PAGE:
The Brownsville Independent School District faces two critical challenges when the 2020-2021 school year begins, narrowing the digital divide so that all students have equal access to instruction, and improving the quality of instruction to minimize what educators are calling the “Covid slide.”
The BISD Board of Trustees on Wednesday approved an amended district calendar that calls for classes to begin Aug. 25, and passed a resolution supporting state and local orders that schools remain closed for in-person instruction until conditions allow them to safelyreopen.
The district will offer online instruction only until further notice after receiving clearance from the Texas Education Agency to do so without risking funding.
Before TEA relented it was essentially saying “if you can get every child online, then you can do 100% distance learning,” trustee Philip Cowen said.
The funding hook is potentially troublesome for BISD, a district where many students lack adequate internet access to make online learning effective or even possible.
“I worry that because of the poverty in this city and the digital divide we’ll eventually have to open our schools before it’s safe, and the very poverty that caused the digital divide will contribute to the deaths of people,” Cowen said, referring to the threat posed by COVID-19
The district has already distributed millions of dollars worth of Chromebook laptop computers, but large chunks of the city lack basic internet connectivity, rendering the devices essentially useless, Cowen said.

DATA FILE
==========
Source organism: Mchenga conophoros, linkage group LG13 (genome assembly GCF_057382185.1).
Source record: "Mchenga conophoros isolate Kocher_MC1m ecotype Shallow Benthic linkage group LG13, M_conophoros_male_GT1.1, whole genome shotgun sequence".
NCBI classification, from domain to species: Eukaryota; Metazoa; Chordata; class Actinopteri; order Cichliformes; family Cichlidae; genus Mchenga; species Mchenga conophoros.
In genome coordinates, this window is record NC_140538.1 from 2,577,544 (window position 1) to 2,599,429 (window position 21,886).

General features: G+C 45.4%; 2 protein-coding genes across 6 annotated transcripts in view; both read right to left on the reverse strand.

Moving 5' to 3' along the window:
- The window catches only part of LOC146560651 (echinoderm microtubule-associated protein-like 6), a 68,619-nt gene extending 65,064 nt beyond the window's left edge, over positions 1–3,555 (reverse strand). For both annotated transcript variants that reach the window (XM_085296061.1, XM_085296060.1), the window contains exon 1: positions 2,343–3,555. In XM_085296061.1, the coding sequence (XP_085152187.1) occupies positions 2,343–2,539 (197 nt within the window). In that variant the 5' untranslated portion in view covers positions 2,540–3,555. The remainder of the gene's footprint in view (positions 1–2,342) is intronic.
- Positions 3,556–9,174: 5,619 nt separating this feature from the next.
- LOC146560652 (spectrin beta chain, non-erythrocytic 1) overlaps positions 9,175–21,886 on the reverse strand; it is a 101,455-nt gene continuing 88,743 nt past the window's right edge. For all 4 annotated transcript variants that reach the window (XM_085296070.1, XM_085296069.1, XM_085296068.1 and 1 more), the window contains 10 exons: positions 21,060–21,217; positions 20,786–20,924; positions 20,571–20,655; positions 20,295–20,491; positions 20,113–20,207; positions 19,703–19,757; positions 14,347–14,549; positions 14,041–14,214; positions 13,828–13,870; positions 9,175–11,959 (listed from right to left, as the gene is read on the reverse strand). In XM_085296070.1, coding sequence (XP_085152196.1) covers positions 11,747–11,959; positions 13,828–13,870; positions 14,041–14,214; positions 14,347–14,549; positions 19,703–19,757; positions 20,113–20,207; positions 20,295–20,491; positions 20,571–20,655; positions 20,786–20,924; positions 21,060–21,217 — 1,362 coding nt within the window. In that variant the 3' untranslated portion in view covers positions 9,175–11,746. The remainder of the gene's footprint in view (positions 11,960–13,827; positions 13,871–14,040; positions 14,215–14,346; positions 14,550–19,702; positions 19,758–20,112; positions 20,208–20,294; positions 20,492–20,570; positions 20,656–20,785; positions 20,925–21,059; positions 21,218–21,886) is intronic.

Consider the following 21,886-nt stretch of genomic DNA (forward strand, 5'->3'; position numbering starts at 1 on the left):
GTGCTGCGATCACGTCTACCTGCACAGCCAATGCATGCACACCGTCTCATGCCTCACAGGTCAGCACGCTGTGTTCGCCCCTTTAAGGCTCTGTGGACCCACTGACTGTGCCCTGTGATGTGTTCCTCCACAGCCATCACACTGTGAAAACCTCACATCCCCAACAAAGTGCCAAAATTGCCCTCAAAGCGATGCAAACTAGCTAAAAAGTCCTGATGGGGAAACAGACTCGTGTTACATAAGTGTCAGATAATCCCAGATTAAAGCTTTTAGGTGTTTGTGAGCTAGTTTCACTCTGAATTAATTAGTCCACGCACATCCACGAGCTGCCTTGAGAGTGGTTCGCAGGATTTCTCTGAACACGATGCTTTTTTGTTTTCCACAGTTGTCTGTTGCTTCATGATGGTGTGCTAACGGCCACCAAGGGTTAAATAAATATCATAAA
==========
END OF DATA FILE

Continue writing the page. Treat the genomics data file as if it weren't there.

BISD is part of a consortium with the city, the University of Texas Rio Grande Valley, Texas Southmost College and others to improve the city’s broadband internet access.
According to an analysis of U.S. Census data by Business Insider, Brownsville is ranked second in the nation in its lack of broadband access, with an estimated 44 percent of households without a broadband internet subscription and more than 17 percent of households without a computer.
Cowen said BISD has a pair of gigabyte-per-second trunk lines that can be harnessed to broadcast wi-fi services in parts of town that lack high-speed internet, among them the old town site, parts of Southmost and areas of West Brownsville around Pace Early College High School. The city has rights of way via the Public Utilities Board.
“I’m confident that we can work around (the digital divide,) but we need to stop talking about it and just do it,” he said.
Meanwhile, as BISD embraces 100% online learning, trustee Drue Brown said she hopes the district focuses on providing the highest quality of online instruction possible.
“We had this thrust upon us in March and everyone did the best they could, everyone rose to the challenge,” she said. “Now we want to improve on things and do everything we can to offer the highest possible quality of education to our students.”